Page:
Monday, 10 September 2007

Day 16 - le Meix-Tiercelin – Dienville – 54 km

BB

Some women reading this will recognise the particular facet of male behaviour I call the Hoover Syndrome. The desire/compulsion to start up conversations when you have either started the hoover up, are talking on the phone or have just gone to the bathroom. And now I can add another item to this list – cycling up hills. Something about this particular situation inspires Paul to point out the flowers on the wayside (needlessly – I have seen them before, lots of them) or worse still choose this very instant to ask for my in-depth view on something or other. Hasn’t he noticed that I am gasping like a stranded fish and am completely incapable and utterly unwilling to reply? When we are at the top of one of these hills I tell him so and add that burbling on the ascents is a dangerous past time, because next time I will ensure I reserve just enough energy to knock him off his bike.

Grumps and sulks aside, the landscape here comes as a great relief after the cereal deserts. There are some uncomfortable ups, but in general we are cycling through verdant valleys and villages with half-timbered houses and clapboard sheds that we cannot pass without taking at least one photo. The route takes us on a mixture of paths and small roads and with our increasing fitness it’s quite simply good fun, until our VF map takes us onto a Grande Randonnée no one else is foolhardy enough to use. We spend the best part of two hours beating our way through the undergrowth and finally ending up more or less where we started, so we give up and camp in the village of Dienville, which we already know pretty well because we have been through it twice.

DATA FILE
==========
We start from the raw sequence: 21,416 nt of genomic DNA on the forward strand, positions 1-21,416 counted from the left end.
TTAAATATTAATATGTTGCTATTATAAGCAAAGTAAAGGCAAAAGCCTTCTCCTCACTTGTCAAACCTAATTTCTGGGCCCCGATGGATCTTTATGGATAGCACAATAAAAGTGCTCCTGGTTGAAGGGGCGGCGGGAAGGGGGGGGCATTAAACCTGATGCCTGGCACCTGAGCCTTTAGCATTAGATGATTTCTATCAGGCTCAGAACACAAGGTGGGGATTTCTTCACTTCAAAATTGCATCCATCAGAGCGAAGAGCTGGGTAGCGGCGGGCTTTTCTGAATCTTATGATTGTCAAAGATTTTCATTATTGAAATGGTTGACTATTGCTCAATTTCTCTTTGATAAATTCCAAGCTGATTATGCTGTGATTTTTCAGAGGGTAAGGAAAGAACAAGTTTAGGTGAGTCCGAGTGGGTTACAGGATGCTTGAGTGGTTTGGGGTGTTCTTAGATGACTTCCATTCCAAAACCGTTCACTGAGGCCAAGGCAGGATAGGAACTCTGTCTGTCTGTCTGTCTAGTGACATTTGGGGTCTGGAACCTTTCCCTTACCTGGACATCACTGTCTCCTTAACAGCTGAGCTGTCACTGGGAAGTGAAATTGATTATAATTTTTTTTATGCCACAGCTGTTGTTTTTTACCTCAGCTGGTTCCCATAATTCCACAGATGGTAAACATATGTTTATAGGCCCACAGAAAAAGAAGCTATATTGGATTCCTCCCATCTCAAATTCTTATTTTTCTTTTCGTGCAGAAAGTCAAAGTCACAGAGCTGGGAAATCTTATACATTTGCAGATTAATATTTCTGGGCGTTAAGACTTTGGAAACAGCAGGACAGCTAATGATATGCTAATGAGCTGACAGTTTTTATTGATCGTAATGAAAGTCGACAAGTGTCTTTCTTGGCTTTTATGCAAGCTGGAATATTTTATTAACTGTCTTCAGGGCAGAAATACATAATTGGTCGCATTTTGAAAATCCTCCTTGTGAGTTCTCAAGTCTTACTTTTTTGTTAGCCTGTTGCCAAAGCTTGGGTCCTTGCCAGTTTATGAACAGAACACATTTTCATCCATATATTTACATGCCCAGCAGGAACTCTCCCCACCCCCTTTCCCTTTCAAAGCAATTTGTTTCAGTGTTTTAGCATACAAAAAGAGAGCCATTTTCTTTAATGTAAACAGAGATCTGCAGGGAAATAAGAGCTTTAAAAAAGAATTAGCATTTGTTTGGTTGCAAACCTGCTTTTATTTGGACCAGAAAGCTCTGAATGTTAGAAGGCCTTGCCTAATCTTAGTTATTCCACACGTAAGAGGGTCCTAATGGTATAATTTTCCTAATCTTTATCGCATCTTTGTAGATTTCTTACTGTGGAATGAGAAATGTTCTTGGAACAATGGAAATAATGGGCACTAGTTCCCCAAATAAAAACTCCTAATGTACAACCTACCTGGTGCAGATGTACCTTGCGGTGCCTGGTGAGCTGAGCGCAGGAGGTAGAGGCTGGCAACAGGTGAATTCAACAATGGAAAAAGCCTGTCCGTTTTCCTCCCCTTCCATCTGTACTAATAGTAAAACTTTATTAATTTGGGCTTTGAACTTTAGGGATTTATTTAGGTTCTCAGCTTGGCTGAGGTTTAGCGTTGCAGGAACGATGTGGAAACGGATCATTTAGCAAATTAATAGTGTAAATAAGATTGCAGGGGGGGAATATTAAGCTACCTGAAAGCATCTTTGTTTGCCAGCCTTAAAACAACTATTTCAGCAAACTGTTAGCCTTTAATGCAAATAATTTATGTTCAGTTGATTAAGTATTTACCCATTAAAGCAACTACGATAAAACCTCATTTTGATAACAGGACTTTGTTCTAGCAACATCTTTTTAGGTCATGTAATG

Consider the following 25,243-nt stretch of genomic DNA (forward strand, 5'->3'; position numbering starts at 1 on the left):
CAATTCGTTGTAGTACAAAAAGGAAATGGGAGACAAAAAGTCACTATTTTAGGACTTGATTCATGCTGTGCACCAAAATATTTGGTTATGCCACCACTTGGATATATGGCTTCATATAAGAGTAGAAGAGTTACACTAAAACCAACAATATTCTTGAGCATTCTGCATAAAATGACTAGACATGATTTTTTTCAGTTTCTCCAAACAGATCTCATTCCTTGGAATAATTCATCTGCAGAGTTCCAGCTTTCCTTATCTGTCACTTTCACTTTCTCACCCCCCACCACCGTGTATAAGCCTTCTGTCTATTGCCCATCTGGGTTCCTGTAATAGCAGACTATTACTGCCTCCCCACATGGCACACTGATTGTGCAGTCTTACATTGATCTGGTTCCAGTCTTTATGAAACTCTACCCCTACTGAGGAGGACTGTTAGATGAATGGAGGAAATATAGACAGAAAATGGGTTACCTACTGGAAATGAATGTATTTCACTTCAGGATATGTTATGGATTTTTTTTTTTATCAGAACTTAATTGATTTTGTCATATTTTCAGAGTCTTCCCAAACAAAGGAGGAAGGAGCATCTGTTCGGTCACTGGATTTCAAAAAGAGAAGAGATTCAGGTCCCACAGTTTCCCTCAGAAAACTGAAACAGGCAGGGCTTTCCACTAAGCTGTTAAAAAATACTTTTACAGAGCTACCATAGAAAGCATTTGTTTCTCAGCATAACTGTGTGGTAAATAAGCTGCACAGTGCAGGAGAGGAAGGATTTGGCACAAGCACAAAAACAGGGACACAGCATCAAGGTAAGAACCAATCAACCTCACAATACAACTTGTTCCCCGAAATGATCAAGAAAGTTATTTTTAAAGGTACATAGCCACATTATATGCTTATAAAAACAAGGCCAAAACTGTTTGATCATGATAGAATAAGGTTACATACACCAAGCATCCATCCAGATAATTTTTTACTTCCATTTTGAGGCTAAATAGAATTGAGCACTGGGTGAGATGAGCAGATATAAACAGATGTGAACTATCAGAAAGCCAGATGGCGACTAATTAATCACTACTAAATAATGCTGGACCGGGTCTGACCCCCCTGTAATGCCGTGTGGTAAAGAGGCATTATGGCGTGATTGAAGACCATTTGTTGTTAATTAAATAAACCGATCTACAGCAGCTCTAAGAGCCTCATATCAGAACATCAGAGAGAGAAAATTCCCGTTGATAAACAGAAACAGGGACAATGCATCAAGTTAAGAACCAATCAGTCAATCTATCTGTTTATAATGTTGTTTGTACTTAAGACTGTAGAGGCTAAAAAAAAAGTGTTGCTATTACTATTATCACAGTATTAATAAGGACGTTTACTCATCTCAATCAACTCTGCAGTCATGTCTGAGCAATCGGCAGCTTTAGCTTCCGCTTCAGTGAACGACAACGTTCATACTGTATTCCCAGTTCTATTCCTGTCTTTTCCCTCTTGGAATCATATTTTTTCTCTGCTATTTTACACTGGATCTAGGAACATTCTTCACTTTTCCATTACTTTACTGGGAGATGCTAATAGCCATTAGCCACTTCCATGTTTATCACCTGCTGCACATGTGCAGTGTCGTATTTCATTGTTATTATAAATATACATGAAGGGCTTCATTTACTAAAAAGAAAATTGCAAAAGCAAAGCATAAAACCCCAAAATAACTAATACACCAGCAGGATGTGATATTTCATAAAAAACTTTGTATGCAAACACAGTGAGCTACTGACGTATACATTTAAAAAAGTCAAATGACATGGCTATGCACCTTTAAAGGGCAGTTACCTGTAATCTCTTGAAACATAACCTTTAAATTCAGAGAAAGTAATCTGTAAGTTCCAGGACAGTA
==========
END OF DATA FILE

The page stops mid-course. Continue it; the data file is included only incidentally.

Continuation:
PP
We have been taking our basic route from the TOPOFRANCIGENA and have tried very hard to be faithful to its “recommended” route. Of course there is no complete definition of the route and certainly no complete or consistent signing then we variously follow the Grand Randonnée paths, locally signed pathways, farm tracks or roads. In this case the recommended route took us along a Grand Randonée which is normally clearly marked and fairly well trodden. Alas, not in this case, we had to beat our way through overgrown bushes while slithering in the mud and all to avoid 3 kilometres of quiet byway. Needless to say our final map will stick to the byway.
Dienville is a pleasant little town and popular with tourists, probably because of the nearby Lac Amance. We camped for 14 Euros at La Colombier a 3 star camp site by the riverside, with all the basic amenities, but neither food shop nor restaurant. La Colombier also has chambre d'hôte, but all were taken when we asked. So far we have managed to avoid booking our accommodation ahead as this ties us to a schedule when we are subject to all the influences of weather, route, and fitness both physical and mental, but a lesson is emerging that when the choices are restricted and the French holiday season is in full swing it may be becoming a necessary constraint.

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